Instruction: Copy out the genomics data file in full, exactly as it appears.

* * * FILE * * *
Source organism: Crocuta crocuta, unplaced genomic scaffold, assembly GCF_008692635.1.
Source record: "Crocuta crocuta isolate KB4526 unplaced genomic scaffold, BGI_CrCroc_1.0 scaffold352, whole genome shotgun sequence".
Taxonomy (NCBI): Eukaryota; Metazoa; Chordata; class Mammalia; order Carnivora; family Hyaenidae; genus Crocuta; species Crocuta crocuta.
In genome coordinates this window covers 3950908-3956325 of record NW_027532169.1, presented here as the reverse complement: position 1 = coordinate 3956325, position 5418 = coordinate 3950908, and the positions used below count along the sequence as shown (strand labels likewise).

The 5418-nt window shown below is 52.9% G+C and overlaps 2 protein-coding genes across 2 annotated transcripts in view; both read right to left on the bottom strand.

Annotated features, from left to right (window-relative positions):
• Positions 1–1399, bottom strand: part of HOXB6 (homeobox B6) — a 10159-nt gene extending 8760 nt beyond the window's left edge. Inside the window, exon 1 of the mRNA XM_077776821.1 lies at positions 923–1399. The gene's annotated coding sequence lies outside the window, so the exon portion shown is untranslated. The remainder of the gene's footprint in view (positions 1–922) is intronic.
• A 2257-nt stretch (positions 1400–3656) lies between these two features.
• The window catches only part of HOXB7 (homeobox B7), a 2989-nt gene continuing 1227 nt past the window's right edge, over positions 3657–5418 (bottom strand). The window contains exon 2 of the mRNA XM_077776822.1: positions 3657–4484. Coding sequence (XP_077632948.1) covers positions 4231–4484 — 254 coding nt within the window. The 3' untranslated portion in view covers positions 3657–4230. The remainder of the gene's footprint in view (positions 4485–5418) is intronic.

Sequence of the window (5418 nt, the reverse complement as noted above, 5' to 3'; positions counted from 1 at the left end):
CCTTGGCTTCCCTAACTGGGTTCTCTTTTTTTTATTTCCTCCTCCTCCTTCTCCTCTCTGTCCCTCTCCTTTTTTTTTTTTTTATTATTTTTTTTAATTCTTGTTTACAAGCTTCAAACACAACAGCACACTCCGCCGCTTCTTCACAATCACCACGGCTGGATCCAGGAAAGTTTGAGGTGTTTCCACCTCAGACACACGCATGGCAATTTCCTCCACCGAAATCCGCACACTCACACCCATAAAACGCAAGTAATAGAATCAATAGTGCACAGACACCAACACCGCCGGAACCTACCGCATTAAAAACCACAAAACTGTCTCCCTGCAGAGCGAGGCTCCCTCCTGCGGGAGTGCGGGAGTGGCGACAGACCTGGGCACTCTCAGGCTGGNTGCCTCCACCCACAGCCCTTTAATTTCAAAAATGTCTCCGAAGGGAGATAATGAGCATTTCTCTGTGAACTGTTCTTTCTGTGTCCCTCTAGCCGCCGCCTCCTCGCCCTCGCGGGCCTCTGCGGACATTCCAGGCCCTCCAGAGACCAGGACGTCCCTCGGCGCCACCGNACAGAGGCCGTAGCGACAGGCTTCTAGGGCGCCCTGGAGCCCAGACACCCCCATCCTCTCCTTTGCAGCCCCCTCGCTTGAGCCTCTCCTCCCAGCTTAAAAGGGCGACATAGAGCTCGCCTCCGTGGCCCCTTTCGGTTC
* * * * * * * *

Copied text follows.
Source organism: Crocuta crocuta, unplaced genomic scaffold, assembly GCF_008692635.1.
Source record: "Crocuta crocuta isolate KB4526 unplaced genomic scaffold, BGI_CrCroc_1.0 scaffold352, whole genome shotgun sequence".
Taxonomy (NCBI): Eukaryota; Metazoa; Chordata; class Mammalia; order Carnivora; family Hyaenidae; genus Crocuta; species Crocuta crocuta.
In genome coordinates this window covers 3950908-3956325 of record NW_027532169.1, presented here as the reverse complement: position 1 = coordinate 3956325, position 5418 = coordinate 3950908, and the positions used below count along the sequence as shown (strand labels likewise).

The 5418-nt window shown below is 52.9% G+C and overlaps 2 protein-coding genes across 2 annotated transcripts in view; both read right to left on the bottom strand.

Annotated features, from left to right (window-relative positions):
• Positions 1–1399, bottom strand: part of HOXB6 (homeobox B6) — a 10159-nt gene extending 8760 nt beyond the window's left edge. Inside the window, exon 1 of the mRNA XM_077776821.1 lies at positions 923–1399. The gene's annotated coding sequence lies outside the window, so the exon portion shown is untranslated. The remainder of the gene's footprint in view (positions 1–922) is intronic.
• A 2257-nt stretch (positions 1400–3656) lies between these two features.
• The window catches only part of HOXB7 (homeobox B7), a 2989-nt gene continuing 1227 nt past the window's right edge, over positions 3657–5418 (bottom strand). The window contains exon 2 of the mRNA XM_077776822.1: positions 3657–4484. Coding sequence (XP_077632948.1) covers positions 4231–4484 — 254 coding nt within the window. The 3' untranslated portion in view covers positions 3657–4230. The remainder of the gene's footprint in view (positions 4485–5418) is intronic.

Sequence of the window (5418 nt, the reverse complement as noted above, 5' to 3'; positions counted from 1 at the left end):
CCTTGGCTTCCCTAACTGGGTTCTCTTTTTTTTATTTCCTCCTCCTCCTTCTCCTCTCTGTCCCTCTCCTTTTTTTTTTTTTTATTATTTTTTTTAATTCTTGTTTACAAGCTTCAAACACAACAGCACACTCCGCCGCTTCTTCACAATCACCACGGCTGGATCCAGGAAAGTTTGAGGTGTTTCCACCTCAGACACACGCATGGCAATTTCCTCCACCGAAATCCGCACACTCACACCCATAAAACGCAAGTAATAGAATCAATAGTGCACAGACACCAACACCGCCGGAACCTACCGCATTAAAAACCACAAAACTGTCTCCCTGCAGAGCGAGGCTCCCTCCTGCGGGAGTGCGGGAGTGGCGACAGACCTGGGCACTCTCAGGCTGGNTGCCTCCACCCACAGCCCTTTAATTTCAAAAATGTCTCCGAAGGGAGATAATGAGCATTTCTCTGTGAACTGTTCTTTCTGTGTCCCTCTAGCCGCCGCCTCCTCGCCCTCGCGGGCCTCTGCGGACATTCCAGGCCCTCCAGAGACCAGGACGTCCCTCGGCGCCACCGNACAGAGGCCGTAGCGACAGGCTTCTAGGGCGCCCTGGAGCCCAGACACCCCCATCCTCTCCTTTGCAGCCCCCTCGCTTGAGCCTCTCCTCCCAGCTTAAAAGGGCGACATAGAGCTCGCCTCCGTGGCCCCTTTCGGTTC